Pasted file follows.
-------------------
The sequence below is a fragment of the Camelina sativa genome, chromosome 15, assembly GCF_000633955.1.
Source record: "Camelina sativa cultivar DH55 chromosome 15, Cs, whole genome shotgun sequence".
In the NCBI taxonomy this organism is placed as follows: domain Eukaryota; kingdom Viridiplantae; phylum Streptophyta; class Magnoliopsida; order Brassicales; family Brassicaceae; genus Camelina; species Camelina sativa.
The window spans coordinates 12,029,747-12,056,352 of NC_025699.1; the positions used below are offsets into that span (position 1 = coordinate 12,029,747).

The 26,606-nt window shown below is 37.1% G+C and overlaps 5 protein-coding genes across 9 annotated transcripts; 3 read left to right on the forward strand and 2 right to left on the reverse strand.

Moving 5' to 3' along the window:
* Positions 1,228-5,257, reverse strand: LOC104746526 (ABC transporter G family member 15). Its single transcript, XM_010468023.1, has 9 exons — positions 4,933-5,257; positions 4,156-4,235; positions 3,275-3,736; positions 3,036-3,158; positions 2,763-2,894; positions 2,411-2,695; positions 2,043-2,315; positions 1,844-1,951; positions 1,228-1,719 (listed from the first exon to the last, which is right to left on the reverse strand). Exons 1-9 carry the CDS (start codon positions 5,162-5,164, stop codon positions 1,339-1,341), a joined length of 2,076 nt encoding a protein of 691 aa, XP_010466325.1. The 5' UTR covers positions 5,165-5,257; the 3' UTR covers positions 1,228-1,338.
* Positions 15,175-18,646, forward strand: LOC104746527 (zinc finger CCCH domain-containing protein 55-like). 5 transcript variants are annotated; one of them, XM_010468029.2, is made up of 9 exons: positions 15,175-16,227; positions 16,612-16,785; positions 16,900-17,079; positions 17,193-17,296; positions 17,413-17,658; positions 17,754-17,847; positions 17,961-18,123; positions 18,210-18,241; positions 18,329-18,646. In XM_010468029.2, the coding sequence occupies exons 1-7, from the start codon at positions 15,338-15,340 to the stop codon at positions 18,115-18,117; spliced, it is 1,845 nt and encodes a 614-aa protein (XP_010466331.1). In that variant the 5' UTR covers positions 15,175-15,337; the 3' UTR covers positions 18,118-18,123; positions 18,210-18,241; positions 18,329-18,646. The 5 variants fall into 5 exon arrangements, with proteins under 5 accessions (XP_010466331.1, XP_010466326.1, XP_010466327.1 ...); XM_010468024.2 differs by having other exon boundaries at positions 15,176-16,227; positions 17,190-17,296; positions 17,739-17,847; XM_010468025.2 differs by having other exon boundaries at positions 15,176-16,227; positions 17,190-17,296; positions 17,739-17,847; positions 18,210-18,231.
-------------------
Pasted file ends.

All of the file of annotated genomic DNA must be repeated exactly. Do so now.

The sequence below is a fragment of the Camelina sativa genome, chromosome 15, assembly GCF_000633955.1.
Source record: "Camelina sativa cultivar DH55 chromosome 15, Cs, whole genome shotgun sequence".
In the NCBI taxonomy this organism is placed as follows: domain Eukaryota; kingdom Viridiplantae; phylum Streptophyta; class Magnoliopsida; order Brassicales; family Brassicaceae; genus Camelina; species Camelina sativa.
The window spans coordinates 12,029,747-12,056,352 of NC_025699.1; the positions used below are offsets into that span (position 1 = coordinate 12,029,747).

The 26,606-nt window shown below is 37.1% G+C and overlaps 5 protein-coding genes across 9 annotated transcripts; 3 read left to right on the forward strand and 2 right to left on the reverse strand.

Moving 5' to 3' along the window:
* Positions 1,228-5,257, reverse strand: LOC104746526 (ABC transporter G family member 15). Its single transcript, XM_010468023.1, has 9 exons — positions 4,933-5,257; positions 4,156-4,235; positions 3,275-3,736; positions 3,036-3,158; positions 2,763-2,894; positions 2,411-2,695; positions 2,043-2,315; positions 1,844-1,951; positions 1,228-1,719 (listed from the first exon to the last, which is right to left on the reverse strand). Exons 1-9 carry the CDS (start codon positions 5,162-5,164, stop codon positions 1,339-1,341), a joined length of 2,076 nt encoding a protein of 691 aa, XP_010466325.1. The 5' UTR covers positions 5,165-5,257; the 3' UTR covers positions 1,228-1,338.
* Positions 15,175-18,646, forward strand: LOC104746527 (zinc finger CCCH domain-containing protein 55-like). 5 transcript variants are annotated; one of them, XM_010468029.2, is made up of 9 exons: positions 15,175-16,227; positions 16,612-16,785; positions 16,900-17,079; positions 17,193-17,296; positions 17,413-17,658; positions 17,754-17,847; positions 17,961-18,123; positions 18,210-18,241; positions 18,329-18,646. In XM_010468029.2, the coding sequence occupies exons 1-7, from the start codon at positions 15,338-15,340 to the stop codon at positions 18,115-18,117; spliced, it is 1,845 nt and encodes a 614-aa protein (XP_010466331.1). In that variant the 5' UTR covers positions 15,175-15,337; the 3' UTR covers positions 18,118-18,123; positions 18,210-18,241; positions 18,329-18,646. The 5 variants fall into 5 exon arrangements, with proteins under 5 accessions (XP_010466331.1, XP_010466326.1, XP_010466327.1 ...); XM_010468024.2 differs by having other exon boundaries at positions 15,176-16,227; positions 17,190-17,296; positions 17,739-17,847; XM_010468025.2 differs by having other exon boundaries at positions 15,176-16,227; positions 17,190-17,296; positions 17,739-17,847; positions 18,210-18,231.